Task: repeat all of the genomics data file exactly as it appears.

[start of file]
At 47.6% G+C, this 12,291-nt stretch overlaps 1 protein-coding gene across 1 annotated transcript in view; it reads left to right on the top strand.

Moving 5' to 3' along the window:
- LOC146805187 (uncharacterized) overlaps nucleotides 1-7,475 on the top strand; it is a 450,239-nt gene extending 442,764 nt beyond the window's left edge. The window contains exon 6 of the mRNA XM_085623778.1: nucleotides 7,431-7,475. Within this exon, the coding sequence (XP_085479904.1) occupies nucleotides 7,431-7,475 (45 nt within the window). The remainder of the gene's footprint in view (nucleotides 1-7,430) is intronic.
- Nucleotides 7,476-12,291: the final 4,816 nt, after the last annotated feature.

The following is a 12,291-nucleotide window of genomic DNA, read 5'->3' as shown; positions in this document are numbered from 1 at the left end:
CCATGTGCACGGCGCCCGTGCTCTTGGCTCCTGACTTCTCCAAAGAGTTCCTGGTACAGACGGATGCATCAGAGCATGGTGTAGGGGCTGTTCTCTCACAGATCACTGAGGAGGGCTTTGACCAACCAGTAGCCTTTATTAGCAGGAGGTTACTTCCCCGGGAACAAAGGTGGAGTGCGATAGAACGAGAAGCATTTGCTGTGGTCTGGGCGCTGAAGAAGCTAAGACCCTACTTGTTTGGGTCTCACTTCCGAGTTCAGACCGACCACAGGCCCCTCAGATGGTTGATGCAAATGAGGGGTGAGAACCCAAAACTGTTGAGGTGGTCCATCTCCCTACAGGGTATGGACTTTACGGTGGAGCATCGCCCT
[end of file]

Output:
At 47.6% G+C, this 12,291-nt stretch overlaps 1 protein-coding gene across 1 annotated transcript in view; it reads left to right on the top strand.

Moving 5' to 3' along the window:
- LOC146805187 (uncharacterized) overlaps nucleotides 1-7,475 on the top strand; it is a 450,239-nt gene extending 442,764 nt beyond the window's left edge. The window contains exon 6 of the mRNA XM_085623778.1: nucleotides 7,431-7,475. Within this exon, the coding sequence (XP_085479904.1) occupies nucleotides 7,431-7,475 (45 nt within the window). The remainder of the gene's footprint in view (nucleotides 1-7,430) is intronic.
- Nucleotides 7,476-12,291: the final 4,816 nt, after the last annotated feature.

The following is a 12,291-nucleotide window of genomic DNA, read 5'->3' as shown; positions in this document are numbered from 1 at the left end:
CCATGTGCACGGCGCCCGTGCTCTTGGCTCCTGACTTCTCCAAAGAGTTCCTGGTACAGACGGATGCATCAGAGCATGGTGTAGGGGCTGTTCTCTCACAGATCACTGAGGAGGGCTTTGACCAACCAGTAGCCTTTATTAGCAGGAGGTTACTTCCCCGGGAACAAAGGTGGAGTGCGATAGAACGAGAAGCATTTGCTGTGGTCTGGGCGCTGAAGAAGCTAAGACCCTACTTGTTTGGGTCTCACTTCCGAGTTCAGACCGACCACAGGCCCCTCAGATGGTTGATGCAAATGAGGGGTGAGAACCCAAAACTGTTGAGGTGGTCCATCTCCCTACAGGGTATGGACTTTACGGTGGAGCATCGCCCT